Originally created 07/12/01

Millipede cases increase with rain, temperatures

Pat VanHoofer still cringes every time the picture comes into her mind: thousands of little black and brown creatures scaling the wall of a house.

"It was like a horror movie," said the general manager for Advanced Services for Pest Control Inc., in Augusta.

The scene has been repeated again and again in the Augusta area this year: Pest control workers say it's the worst case of millipedes in years.

"It's like somebody put a spell on these things and said, 'Come out. Come out,"' said Laurie Archer, a supervisor for Borden Pest Control in Augusta.

Lately, the creepy, crawley wormlike creatures have been infesting businesses and homes throughout the Augusta area. Pest control workers and experts say it's been spurred on by a summer filled with extra rain and hot temperatures.

"We've never had a summer as bad as this year with the millipedes," said Mrs. Archer, who's been working in pest control for 12 years. She added that one out of every three calls to her office lately has been to report a millipede problem.

Mrs. VanHoofer said her office has been inundated with millipede calls too.

"The thing is, we haven't had any rain for three years," she said. "And now that it's raining, here they are. I've seen them actually crawling up houses by the thousands."

Ron Kimberly, who runs Prestige Floors Inc. from his Evans home, has already been overrun by the intruders.

"Aggravating little cusses," he refers to them with a laugh. "They're heavier this year than I recall them ever being."

But experts say there's no need to fear the loathsome creatures. They don't bite or sting like certain types of centipedes, and they're actually beneficial - eating and decomposing organic materials such as dead leaves and grass. Likewise, they usually die within only a few days.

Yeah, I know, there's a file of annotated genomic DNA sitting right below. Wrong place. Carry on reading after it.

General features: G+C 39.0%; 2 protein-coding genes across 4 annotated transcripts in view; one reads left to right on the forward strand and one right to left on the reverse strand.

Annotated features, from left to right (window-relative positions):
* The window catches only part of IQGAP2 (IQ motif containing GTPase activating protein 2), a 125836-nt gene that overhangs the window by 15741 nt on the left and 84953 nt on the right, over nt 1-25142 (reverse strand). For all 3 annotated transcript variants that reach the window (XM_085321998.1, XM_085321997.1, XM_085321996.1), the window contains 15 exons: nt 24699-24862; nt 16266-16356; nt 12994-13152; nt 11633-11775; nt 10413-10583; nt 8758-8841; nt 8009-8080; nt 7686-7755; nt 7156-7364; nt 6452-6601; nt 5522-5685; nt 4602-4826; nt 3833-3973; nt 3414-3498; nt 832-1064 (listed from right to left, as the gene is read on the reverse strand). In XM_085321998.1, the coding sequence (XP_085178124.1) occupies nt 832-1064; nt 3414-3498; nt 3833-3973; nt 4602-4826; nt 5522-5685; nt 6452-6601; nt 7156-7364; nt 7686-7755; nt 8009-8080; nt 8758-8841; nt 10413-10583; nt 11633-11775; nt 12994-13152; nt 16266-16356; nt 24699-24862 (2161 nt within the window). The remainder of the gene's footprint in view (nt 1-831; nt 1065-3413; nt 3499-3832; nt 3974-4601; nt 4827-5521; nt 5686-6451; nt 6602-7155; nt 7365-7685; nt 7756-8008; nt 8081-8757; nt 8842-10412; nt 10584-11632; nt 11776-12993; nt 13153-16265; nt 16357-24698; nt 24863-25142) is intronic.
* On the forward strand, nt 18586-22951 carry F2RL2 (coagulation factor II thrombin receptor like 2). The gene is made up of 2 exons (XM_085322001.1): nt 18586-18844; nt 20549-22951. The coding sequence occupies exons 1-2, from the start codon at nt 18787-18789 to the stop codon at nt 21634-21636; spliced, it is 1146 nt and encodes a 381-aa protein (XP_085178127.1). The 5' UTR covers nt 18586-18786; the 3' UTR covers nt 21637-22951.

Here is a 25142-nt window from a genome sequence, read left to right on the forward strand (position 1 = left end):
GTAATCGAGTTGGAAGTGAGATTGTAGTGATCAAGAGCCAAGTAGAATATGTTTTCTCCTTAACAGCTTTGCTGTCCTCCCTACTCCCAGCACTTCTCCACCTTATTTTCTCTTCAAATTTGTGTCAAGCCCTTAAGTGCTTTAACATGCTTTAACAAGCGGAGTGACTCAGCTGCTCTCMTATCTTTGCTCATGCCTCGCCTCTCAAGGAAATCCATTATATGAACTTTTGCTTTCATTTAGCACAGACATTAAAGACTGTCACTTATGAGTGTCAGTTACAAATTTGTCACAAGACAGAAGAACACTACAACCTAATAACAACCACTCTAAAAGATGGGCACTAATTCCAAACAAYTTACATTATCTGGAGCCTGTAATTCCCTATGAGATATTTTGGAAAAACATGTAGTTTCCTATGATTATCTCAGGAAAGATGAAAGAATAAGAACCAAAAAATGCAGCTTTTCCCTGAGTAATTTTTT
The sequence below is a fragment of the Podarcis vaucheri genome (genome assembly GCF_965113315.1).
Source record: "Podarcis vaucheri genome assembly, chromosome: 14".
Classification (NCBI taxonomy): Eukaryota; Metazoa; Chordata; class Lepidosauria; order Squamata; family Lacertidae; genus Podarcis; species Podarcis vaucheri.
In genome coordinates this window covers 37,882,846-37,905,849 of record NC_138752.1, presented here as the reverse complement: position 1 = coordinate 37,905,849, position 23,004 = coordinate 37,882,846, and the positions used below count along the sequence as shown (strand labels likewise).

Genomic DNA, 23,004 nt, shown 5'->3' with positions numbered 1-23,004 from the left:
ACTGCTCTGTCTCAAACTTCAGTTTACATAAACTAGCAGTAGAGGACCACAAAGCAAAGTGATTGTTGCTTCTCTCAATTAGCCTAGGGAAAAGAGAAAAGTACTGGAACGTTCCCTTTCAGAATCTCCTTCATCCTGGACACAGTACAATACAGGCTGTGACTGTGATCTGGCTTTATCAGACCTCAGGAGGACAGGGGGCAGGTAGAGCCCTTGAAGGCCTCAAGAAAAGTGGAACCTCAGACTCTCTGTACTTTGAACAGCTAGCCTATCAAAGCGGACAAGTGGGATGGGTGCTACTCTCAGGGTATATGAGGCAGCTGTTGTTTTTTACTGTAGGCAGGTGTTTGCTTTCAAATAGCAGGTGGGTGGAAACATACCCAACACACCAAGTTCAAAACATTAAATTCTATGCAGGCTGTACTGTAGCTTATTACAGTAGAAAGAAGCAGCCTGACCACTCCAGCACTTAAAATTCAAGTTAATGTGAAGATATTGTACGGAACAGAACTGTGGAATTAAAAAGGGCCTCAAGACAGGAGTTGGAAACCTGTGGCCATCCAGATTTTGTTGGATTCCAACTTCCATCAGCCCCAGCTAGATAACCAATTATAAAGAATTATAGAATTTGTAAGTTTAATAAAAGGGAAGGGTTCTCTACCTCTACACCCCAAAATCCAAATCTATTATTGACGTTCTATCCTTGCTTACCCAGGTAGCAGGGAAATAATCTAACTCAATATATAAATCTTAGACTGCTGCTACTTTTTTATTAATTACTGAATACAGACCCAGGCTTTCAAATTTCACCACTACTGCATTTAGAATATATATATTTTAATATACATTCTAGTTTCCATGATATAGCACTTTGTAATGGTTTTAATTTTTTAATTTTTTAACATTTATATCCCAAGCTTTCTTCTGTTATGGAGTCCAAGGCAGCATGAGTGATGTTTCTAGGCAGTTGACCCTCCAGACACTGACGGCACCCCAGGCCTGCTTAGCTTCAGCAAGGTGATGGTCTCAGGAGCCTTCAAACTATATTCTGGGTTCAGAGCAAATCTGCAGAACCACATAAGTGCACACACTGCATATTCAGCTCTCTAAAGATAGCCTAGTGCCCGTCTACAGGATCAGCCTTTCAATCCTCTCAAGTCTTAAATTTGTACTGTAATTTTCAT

Charles Phillips, Columbia County's Extension Service Agent, said millipedes typically live on the soil surface of flower beds and lawns in areas where trees are nearby. And while they love warm, moist areas, Mr. Phillips said the millipedes are entering buildings because the extra rain of late has been too much for them to handle, flushing them up from the soil.

"They're trying to stay high and dry," he said.

Mr. Phillips said it's the worst invasion he's seen since the last break of a drought in Augusta nearly four years ago.

"This is probably the second worst year that I've ever seen," he said.

However, preventive measures can be taken to keep the insects from spreading. Mrs. VanHoofer advises that business and homeowners rake back the mulch directly next to buildings to about four feet away until the mulch and ground underneath dries. Mr. Phillips also said pesticides, included those similar to roach repellent with the agent Borax, can be sprayed around doors and windows to prevent entry.

Reach Preston Sparks at (706) 868-1222, Ext. 110, or prestonsparks@newstimesonline.com.


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